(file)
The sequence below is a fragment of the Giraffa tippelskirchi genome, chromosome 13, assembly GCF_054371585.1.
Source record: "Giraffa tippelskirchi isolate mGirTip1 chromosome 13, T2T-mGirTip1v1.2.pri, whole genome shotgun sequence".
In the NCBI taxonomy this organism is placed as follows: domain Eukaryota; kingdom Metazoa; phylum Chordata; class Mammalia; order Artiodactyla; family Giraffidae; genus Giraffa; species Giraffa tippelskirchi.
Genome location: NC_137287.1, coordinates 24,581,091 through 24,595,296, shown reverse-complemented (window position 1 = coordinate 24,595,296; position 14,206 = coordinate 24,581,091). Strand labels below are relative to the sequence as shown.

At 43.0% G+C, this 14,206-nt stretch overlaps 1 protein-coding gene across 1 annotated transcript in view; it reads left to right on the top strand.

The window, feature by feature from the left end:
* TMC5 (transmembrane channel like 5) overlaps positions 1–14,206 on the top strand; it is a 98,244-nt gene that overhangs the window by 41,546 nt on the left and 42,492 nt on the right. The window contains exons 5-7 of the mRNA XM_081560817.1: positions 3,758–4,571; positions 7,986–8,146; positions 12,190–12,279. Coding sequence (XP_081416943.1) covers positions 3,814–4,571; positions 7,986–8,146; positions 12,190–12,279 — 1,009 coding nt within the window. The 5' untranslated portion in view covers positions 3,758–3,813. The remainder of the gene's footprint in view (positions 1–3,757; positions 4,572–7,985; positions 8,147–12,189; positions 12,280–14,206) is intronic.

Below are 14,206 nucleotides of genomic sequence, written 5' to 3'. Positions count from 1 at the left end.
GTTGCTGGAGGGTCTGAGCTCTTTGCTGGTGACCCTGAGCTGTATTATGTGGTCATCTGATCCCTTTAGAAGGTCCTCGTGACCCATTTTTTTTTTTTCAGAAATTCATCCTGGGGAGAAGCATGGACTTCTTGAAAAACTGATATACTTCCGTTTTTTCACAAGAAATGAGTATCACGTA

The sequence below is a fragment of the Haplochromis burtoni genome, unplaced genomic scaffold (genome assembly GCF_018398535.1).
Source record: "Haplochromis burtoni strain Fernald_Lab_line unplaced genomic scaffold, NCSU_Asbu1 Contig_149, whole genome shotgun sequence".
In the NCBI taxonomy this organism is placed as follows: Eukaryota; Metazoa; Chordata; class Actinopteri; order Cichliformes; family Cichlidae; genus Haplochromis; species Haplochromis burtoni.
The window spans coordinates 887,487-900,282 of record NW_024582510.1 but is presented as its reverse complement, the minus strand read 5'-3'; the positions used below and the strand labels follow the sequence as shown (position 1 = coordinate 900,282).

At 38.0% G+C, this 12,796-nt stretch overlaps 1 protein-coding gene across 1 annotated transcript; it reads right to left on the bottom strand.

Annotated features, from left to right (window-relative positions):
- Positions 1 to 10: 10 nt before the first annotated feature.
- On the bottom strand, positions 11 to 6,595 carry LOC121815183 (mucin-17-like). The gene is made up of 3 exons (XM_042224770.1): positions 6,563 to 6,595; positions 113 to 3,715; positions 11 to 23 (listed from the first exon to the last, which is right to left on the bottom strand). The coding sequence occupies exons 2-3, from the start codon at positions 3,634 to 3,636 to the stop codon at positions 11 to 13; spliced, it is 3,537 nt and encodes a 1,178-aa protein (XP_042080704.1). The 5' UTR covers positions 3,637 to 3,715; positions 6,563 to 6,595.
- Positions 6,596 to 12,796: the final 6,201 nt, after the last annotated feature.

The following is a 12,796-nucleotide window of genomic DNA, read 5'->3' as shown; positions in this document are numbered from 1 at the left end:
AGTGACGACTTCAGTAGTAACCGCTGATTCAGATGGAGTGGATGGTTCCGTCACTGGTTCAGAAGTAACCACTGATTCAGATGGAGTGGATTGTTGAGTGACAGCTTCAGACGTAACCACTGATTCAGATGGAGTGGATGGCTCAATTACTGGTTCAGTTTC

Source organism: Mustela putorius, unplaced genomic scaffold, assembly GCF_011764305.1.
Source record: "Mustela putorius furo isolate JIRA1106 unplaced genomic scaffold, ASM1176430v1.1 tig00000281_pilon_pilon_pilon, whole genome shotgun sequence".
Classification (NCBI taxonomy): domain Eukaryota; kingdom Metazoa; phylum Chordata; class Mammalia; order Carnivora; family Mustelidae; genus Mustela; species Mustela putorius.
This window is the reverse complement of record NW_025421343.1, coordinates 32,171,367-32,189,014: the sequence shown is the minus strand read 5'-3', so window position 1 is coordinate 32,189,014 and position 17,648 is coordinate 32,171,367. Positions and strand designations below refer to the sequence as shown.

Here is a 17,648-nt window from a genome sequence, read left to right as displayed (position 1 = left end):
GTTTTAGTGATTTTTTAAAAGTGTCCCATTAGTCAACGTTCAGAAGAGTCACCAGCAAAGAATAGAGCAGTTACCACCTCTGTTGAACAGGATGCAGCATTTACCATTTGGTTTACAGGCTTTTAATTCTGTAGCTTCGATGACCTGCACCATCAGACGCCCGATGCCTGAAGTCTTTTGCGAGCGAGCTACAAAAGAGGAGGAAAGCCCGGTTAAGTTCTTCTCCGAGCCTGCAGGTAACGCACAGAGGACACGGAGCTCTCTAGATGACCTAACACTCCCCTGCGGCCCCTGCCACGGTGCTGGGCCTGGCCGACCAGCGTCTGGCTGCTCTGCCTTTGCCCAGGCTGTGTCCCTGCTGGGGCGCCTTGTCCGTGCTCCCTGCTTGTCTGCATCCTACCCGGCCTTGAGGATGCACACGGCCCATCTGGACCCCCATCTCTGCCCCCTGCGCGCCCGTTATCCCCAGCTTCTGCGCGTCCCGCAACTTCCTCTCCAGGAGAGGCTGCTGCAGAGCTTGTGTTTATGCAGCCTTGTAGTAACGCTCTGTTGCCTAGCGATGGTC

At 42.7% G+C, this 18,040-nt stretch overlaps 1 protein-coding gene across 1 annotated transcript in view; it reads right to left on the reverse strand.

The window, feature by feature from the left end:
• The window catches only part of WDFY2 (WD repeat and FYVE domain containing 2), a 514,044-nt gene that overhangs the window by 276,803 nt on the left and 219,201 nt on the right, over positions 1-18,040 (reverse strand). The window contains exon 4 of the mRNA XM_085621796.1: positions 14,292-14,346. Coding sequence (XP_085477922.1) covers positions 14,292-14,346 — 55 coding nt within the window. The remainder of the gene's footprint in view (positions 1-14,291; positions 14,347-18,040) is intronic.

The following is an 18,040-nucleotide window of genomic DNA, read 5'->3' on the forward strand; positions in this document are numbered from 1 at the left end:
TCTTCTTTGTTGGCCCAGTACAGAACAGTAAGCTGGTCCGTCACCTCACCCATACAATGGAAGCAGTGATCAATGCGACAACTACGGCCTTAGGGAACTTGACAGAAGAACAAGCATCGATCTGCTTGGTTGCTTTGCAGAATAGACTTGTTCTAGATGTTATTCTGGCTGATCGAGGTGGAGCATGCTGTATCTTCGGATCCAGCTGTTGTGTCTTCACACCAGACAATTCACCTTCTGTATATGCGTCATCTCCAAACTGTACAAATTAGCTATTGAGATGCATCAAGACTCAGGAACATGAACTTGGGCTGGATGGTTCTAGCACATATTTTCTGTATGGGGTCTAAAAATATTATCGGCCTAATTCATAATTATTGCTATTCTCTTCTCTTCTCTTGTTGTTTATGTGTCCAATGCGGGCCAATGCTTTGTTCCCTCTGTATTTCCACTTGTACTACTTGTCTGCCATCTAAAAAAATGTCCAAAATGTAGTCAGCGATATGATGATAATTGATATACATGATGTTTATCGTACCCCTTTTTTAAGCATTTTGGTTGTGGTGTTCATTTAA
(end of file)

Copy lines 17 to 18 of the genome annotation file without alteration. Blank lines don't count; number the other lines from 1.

- On the bottom strand, positions 11 to 6,595 carry LOC121815183 (mucin-17-like). The gene is made up of 3 exons (XM_042224770.1): positions 6,563 to 6,595; positions 113 to 3,715; positions 11 to 23 (listed from the first exon to the last, which is right to left on the bottom strand). The coding sequence occupies exons 2-3, from the start codon at positions 3,634 to 3,636 to the stop codon at positions 11 to 13; spliced, it is 3,537 nt and encodes a 1,178-aa protein (XP_042080704.1). The 5' UTR covers positions 3,637 to 3,715; positions 6,563 to 6,595.
- Positions 6,596 to 12,796: the final 6,201 nt, after the last annotated feature.